Cardiff further evidence of O’Neill’s ability to galvanize his squad

McClean and Duffy lead those who have handsomely repaid the manager’s faith

 Republic of Ireland  manager Martin O’Neill and Shane Duffy celebrate after the win over Wales in Cardiff. Photograph: James Crombie/Inpho

Republic of Ireland manager Martin O’Neill and Shane Duffy celebrate after the win over Wales in Cardiff. Photograph: James Crombie/Inpho

 

Time and again the players who play for Martin O’Neill say his great strength is the belief he shows in them and how it leaves them wanting to repay him.

Few, though, can have settled their debt to the Republic of Ireland manager in the way James McClean has over the course of the current World Cup campaign.

McClean was in and out of the team before Euro 2016 but was one of the players O’Neill looked to when Ireland needed to beat Italy in Lille and, like Shane Duffy, the West Brom winger has not looked back.

In this World Cup campaign, the 28-year-old has scored four goals in nine appearances with every one of them critical to Ireland securing points. Ironically, perhaps, had McClean managed anything like that sort of return in O’Neill’s last season at Sunderland, the manager might never have ended up in his current job.

The club struggled that year but the defence was sufficiently robust that a few more goals would have produced significant yield and the manager might well have survived through to the summer and beyond. Of 31 league games under O’Neill that season, just seven were won but in 18 of the others adding in a Sunderland goal would have meant an extra point or two.

McClean started 24 times over the course of the full season, coming on in another 12 games but he scored just twice. John O’Shea finished the season with as many goals.

Seven games before the end of the season, with Sunderland just a point clear of the drop zone, O’Neill was sacked and eight months later he accepted the Ireland job. Key to the FAI choosing him was as Giovanni Trapattoni’s replacement was his reputation for man management with former players regularly citing his ability to extract the best from them at key times.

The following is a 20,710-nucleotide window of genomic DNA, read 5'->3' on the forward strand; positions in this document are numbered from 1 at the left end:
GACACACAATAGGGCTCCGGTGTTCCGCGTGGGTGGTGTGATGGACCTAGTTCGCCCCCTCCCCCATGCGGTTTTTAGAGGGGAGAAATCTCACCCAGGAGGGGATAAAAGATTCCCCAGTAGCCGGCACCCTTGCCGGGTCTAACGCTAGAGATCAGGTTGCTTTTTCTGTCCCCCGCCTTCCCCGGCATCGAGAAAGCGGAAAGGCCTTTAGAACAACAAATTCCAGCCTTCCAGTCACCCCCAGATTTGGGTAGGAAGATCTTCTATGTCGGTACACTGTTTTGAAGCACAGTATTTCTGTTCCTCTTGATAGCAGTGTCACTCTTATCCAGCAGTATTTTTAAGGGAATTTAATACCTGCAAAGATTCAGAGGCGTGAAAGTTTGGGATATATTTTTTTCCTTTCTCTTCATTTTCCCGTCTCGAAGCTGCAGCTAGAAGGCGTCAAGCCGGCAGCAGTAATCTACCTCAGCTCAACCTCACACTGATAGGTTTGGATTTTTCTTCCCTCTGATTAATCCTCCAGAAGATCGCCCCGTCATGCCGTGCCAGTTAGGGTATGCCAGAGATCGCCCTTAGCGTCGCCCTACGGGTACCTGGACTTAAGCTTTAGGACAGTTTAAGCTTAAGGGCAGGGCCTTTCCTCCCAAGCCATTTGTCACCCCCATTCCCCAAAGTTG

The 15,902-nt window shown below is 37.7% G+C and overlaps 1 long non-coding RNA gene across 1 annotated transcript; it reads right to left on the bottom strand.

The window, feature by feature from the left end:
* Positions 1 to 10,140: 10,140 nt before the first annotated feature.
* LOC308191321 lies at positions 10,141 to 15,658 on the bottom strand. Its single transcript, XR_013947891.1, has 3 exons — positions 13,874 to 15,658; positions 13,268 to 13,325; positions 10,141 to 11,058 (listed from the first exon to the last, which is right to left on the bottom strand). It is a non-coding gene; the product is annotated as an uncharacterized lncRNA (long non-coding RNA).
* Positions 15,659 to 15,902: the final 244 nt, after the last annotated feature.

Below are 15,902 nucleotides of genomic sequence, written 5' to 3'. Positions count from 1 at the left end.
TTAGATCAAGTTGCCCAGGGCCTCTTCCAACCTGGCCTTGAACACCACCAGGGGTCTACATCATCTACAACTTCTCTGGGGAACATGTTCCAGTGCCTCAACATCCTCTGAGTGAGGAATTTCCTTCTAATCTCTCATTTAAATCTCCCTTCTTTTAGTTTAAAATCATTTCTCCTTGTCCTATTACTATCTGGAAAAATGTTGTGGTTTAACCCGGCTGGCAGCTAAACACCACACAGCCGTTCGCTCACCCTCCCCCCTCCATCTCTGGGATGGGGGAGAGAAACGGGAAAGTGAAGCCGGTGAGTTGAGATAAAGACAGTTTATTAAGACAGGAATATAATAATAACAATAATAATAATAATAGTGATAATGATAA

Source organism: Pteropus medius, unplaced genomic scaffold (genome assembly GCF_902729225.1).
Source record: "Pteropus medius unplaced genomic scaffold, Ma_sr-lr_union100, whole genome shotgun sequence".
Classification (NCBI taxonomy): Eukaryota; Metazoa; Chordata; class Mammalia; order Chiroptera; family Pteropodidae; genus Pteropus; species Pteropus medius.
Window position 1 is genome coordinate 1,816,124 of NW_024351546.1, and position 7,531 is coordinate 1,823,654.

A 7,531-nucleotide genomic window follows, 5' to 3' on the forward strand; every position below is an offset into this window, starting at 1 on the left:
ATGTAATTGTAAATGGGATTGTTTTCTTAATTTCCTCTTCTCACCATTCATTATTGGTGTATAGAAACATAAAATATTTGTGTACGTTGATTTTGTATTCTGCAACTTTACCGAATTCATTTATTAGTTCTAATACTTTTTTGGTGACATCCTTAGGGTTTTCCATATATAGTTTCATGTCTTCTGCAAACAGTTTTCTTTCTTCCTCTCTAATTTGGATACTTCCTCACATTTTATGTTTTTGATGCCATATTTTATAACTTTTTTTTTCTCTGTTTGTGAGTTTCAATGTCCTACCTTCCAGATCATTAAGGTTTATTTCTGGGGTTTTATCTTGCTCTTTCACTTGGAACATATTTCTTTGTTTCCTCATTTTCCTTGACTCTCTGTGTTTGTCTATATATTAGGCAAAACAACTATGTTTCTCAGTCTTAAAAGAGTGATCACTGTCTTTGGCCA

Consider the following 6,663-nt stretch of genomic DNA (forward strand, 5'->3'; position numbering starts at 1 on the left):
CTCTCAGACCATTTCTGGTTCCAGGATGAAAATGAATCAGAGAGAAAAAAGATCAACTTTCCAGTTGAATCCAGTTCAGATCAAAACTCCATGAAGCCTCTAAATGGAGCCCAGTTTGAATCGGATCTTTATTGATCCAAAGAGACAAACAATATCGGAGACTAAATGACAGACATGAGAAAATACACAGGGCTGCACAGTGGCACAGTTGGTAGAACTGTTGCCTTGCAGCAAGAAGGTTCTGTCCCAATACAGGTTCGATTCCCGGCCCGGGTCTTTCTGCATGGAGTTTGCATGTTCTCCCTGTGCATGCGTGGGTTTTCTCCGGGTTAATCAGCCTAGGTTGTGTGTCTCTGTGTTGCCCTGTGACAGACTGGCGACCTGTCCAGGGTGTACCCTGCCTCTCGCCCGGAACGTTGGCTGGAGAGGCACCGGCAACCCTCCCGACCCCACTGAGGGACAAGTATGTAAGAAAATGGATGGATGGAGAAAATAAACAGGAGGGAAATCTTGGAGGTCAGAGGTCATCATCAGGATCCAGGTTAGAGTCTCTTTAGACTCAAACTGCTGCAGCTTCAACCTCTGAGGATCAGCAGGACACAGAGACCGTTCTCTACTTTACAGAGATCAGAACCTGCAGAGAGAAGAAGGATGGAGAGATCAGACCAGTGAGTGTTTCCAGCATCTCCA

There was widespread frustration with the style of football the Italian had Ireland playing and while O’Neill was also seen as very much a pragmatist, the hope was that his greater ability to connect with the group of players he inherited would lead to at least some improvement on all fronts.

The news last week that he has informally agreed a third two-year contract with the association is confirmation that, while the football is still not too easy on the eye, the results being achieved are keeping his employers happy.

In terms of this Irish team, McClean and Duffy are perhaps his two greatest success stories. But the manner of Monday’s win, like the ones over Germany, Italy and Austria, highlighted his ability to inspire the wider group.

He can make his disappointment forcefully felt at times, it is said, but his preferred approach seems to be to coax and encourage players, sometimes with humour, into raising their game.

He does not, it seems, dwell on detail suggested Craig Bellamy after the Cardiff game with the former Celtic player insisting O’Neill had never worked with him on a set piece but rather settled for encouraging players to get into the box and attack the ball.

Few days

Neil Lennon has previously recalled the start of the 1996/97 season at Leicester when O’Neill changed the formation on the eve of the team’s opening game but talked the players through the switch in only the broadest of terms; trusting them instead to understand how their role would change.

“Because he didn’t tell us about it doesn’t mean to say he hadn’t given it a lot of thought,” said the former Northern Ireland international.

There is much less potential to work on the detail of a change like that at international level where the manager and players get to spend only a few days together at a time. But David Meyler, a bit-part player in that Sunderland season, suggests that some work was done in training on the specifics of the approach in Wales although the Corkman talked too about the manager taking the players aside to convey what he needed of them on an individual level.

Few, it seems, are left unaffected by the conversations with players determined to deliver for the 65-year-old.

“He gives the players belief,” says O’Shea, another man to have played under him for both club and country.

“He gives them responsibility and trusts them. He names the team late, some boys might know they’re playing, some might not. But when he picks the team he has total faith in them because the messages are clear beforehand of what we’re looking for; what we’re needing to go and produce.”

John Hartson, who thrived under his management at Celtic, has described O’Neill as “a genius,” claiming “he just gets extra from every player” because, he argues, there is “that fear of letting him down. That fear of being the one that doesn’t quite achieve”.

His current crop seem to agree with Duffy describing him as “brilliant” in the wake of Monday night’s win.

“He’s had so many big-game experiences. He just makes you calm and gets you up for it. He lets you know how important it is and everyone listens when he speaks. It’s great to learn off him, it’s great for me personally, and he’s given me a chance to go out there and perform on a big stage.”

Successfully getting through the playoffs would mean the whole group getting to compete on the biggest stage of them all. All we know about next month’s games ahead of next Tuesday’s draw is that Ireland’s home leg is likely to be on the first or last of the scheduled dates – the 9th or 14th – because of the November Series rugby match against South Africa.

That, and the fact that O’Neill will have his players up for it all again.

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